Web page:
What are pharmacy case studies and why are they important?

As an aspiring pharmacist, case studies bring together your understanding of medicines:

  • Pharmacology
  • Pharmaceutical chemistry
  • Pharmaceutics
  • Clinical pharmacy practice

These four strands are interwoven throughout your professional career.

Case studies give the pharmacy student the opportunity to test their understanding of a given topic – from the formulation and dosing of a medicine, to the drug’s mechanism of action, drug interactions and clinical suitability.

Case studies are, then, the barometer through which we measure the professional competency of the pharmacy student.

That is why pharmacy case studies are popular in degree programs. They compel the student to think more about a given topic – whether it be blood diagnostics, epidemiology, treatment options or drug monitoring – tying together their knowledge of medicines and how they can apply this knowledge in the real-life, clinical setting.

Below, we’ve put together a sample, introductory case study to provide you with a clear example of what types of question are asked and how best you should approach each question. With enough practice, clinical case studies become that much easier.

In fact, you learn to enjoy the case studies – as they are often your first direct experience of learning real and relevant facts that positively impact your long-term professional career.

If you’ve found the below case study useful, we’ve compiled a list of over 50+ pharmacy case studies for students of pharmacy. Our case studies cover just about everything you need to know – from the fundamentals right through to the diagnostic clinical detail you, as an aspiring professional, need to know.

First, let’s review our introductory case study to osteoporosis – fleshing out what case studies are and how they can enhance your understanding of medicines, disease and clinical therapeutics.

Pharmacy Case Study – Osteoporosis

A 49-year old woman with osteoporosis has been taking Fosamax for 6-months. She visits her GP complaining of acid reflux and pain radiating down her esophagus.

  1. What is the active ingredient of Fosamax?
  2. What is the mechanism of action of this medicine?
  3. Suggest a reason why this patient is taking Fosamax.
  4. How should the GP respond to the patient’s symptoms?
  5. What foods and/or medicines should the patient avoid?


The questions probe into the medicine – how it works, what it’s indicated for, how the GP should respond to patient symptoms and what interactions, from both food and drug sources, the prescriber and pharmacist need to consider.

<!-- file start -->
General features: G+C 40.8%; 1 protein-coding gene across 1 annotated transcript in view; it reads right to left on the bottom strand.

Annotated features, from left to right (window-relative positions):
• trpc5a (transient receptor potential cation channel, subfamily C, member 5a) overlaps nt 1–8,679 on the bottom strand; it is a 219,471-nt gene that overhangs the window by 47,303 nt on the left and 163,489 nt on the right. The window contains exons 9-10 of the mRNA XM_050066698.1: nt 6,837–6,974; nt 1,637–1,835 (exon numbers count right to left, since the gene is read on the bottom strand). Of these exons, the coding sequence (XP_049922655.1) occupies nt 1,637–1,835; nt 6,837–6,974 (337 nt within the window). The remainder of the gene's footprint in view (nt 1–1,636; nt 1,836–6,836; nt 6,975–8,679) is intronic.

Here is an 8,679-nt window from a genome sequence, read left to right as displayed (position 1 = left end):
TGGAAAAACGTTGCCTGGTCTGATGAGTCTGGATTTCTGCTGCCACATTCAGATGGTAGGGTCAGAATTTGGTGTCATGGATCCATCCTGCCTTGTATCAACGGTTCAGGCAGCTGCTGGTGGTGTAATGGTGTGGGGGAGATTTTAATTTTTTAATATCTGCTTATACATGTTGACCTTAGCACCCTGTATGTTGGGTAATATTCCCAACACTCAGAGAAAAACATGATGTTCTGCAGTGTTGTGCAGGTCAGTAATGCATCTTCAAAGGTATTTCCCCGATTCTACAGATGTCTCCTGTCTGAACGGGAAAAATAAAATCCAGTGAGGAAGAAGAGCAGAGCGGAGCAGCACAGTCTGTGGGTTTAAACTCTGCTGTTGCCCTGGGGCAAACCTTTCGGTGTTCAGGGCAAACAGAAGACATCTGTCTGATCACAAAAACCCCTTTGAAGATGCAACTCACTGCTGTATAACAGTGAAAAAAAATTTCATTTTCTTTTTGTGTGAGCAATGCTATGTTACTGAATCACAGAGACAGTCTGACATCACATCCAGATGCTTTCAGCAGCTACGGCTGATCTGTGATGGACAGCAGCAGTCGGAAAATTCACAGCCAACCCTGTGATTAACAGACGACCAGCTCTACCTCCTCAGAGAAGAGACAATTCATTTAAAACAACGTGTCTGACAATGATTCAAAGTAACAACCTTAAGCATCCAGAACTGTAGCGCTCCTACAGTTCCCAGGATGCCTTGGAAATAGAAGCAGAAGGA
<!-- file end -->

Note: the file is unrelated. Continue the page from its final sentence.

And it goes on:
A – The active ingredient of Fosamax is alendronate; a bisphosphonate drug.

B – Alendronate works by inhibiting osteoclast-mediated bone resorption (the process whereby bone is broken down and minerals are released into the blood).

C – As a 49-year old woman, the patient is likely post-menopausal. Bisphosphonates are routinely prescribed to prevent osteoporosis in this population.

D – The patient may be improperly administering the medicine. Patients who do not follow the correct protocol of administering bisphosphonates are likely to experience the symptoms she reports. Patients should take the medicine in the morning on an empty stomach, while upright, with a generous glass of water. This eases the bisphosphonate through the digestive tract without irritating the esophageal wall.

E – Two groups of medicines should be avoided. First, NSAIDs should be avoided; as they increase the risk of gastrointestinal side effects. Second, patients should avoid foods or supplements that contain magnesium, aluminum or calcium. This category includes dairy products and antacids. The medicines/foods should be avoided for at least the first hour after the bisphosphonate has been taken.

Becoming a Qualified Pharmacist

To become a qualified pharmacist is more than passing an exam.

You must have the confidence of your own ability; the ability to think outside the box as well as inside the box – knowing the essential clinical facts whilst also being skilled at developing innovative solutions to complex therapeutic problems.

We understand that case studies aren’t always easy. If they were easy, everybody would become a professional overnight.

That is why we’ve developed a comprehensive range of pharmacy case studies to boost your understanding of professional practice. Our case studies cover every major system as well as diagnostics, drug monitoring, side effects and drug interactions and much more – a thorough, well-rounded resource that magnifies the topics you need to know.

Clinical case studies are what help you make the transition between an experienced student of pharmacy and a professional whose expertise can be trusted. In other words, case studies bring you to the very next level.